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Re: [Caml-list] Re: [Caml-announce] OCamldoc
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Date: -- (:)
From: Xavier Leroy <xavier.leroy@i...>
Subject: Re: [Caml-list] Re: [Caml-announce] OCamldoc
I'm catching up with this lively discussion, which echoes some of the
discussions we've had previously among the OCaml developers.  

I was among the ones who suggested Maxence to stick to a simple,
consistent convention, even if it doesn't quite match the comment
style that we've used before.  Having a convention that is simple to
explain and to implement is a big plus.  OCamldoc is just a program
after all; expecting it to "understand" various pre-existing comment
styles is unrealistic.  I'm willing to adapt my comment style accordingly
(and edit all the .mli files in the OCaml libraries...).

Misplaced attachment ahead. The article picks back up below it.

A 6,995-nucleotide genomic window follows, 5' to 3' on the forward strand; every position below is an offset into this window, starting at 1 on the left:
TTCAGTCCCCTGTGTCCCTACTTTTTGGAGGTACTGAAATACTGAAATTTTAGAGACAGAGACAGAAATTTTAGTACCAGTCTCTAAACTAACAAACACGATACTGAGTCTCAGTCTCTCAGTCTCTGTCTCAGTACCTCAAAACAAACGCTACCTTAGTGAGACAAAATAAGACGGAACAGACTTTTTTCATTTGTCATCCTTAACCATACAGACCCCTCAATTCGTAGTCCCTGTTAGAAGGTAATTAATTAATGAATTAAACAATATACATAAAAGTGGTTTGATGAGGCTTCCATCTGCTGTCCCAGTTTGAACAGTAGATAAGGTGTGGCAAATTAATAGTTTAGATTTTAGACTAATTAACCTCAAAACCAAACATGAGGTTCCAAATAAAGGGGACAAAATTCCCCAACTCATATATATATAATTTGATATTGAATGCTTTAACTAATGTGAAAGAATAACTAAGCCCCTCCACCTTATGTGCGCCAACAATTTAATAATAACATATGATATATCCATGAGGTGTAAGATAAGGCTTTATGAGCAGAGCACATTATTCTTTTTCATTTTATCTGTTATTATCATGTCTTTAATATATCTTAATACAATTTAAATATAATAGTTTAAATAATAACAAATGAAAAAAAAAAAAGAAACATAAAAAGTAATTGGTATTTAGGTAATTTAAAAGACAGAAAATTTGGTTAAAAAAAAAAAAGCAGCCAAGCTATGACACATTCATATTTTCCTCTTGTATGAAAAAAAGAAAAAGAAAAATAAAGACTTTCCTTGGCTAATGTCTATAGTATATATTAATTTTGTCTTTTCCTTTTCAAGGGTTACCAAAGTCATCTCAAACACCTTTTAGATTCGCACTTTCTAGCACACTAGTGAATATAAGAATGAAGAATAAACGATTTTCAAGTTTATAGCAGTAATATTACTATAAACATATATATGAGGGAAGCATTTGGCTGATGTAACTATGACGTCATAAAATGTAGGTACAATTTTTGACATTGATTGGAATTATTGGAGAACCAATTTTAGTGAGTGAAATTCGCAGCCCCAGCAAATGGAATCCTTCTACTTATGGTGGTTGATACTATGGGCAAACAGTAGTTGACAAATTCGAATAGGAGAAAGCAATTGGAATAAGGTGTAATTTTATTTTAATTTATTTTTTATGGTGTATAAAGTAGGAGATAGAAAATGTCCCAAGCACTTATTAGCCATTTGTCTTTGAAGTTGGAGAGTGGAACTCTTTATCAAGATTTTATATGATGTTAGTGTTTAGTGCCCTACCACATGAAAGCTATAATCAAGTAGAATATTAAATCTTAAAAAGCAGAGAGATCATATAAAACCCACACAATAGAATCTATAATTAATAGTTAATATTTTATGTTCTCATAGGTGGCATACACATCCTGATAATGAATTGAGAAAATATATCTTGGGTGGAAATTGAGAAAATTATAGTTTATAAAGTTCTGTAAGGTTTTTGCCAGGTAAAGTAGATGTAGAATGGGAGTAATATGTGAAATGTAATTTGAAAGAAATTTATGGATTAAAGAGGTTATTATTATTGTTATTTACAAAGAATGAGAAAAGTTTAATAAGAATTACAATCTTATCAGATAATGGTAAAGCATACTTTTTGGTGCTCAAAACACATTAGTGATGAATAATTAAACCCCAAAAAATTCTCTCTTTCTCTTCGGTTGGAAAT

Since comments in .ml implementation files naturally come before the
definitions, it seemed logical to adopt the same convention for .mli
interfaces,  In particular, it often happens that we cut-and-paste
type definitions between interfaces and implementations, so the
comment style must be the same for both.

This said, Benjamin's proposal looks appealing:

> I.e., *one* kind of (not very) funny comment marker, plus using the
> indentation to decide whether the comment binds to the expression before
> or after:
> 
>       if the comment is on a line by itself, 
>       then if its indentation is the same as the following (non-comment) line
>            then it goes with the following
>            else it goes with the preceding
>       else it goes with the line it's on.

That isn't too hard to explain, and matches current practice well.

But: languages where indentation is significant (Haskell, Occam,
Python) have bad reputation as being 1- harder to parse (for a
program), and 2- intolerant w.r.t. cut-and-paste or machine-generated
code.  2- is perhaps less of a problem for documentation comments
(they are rarely machine-generated :-), but 1- worries me.  I've been
hacking Lex and Yacc for years, still I do not have the slightest idea
on how to take indentation into account in a Lex/Yacc parser...

- Xavier Leroy
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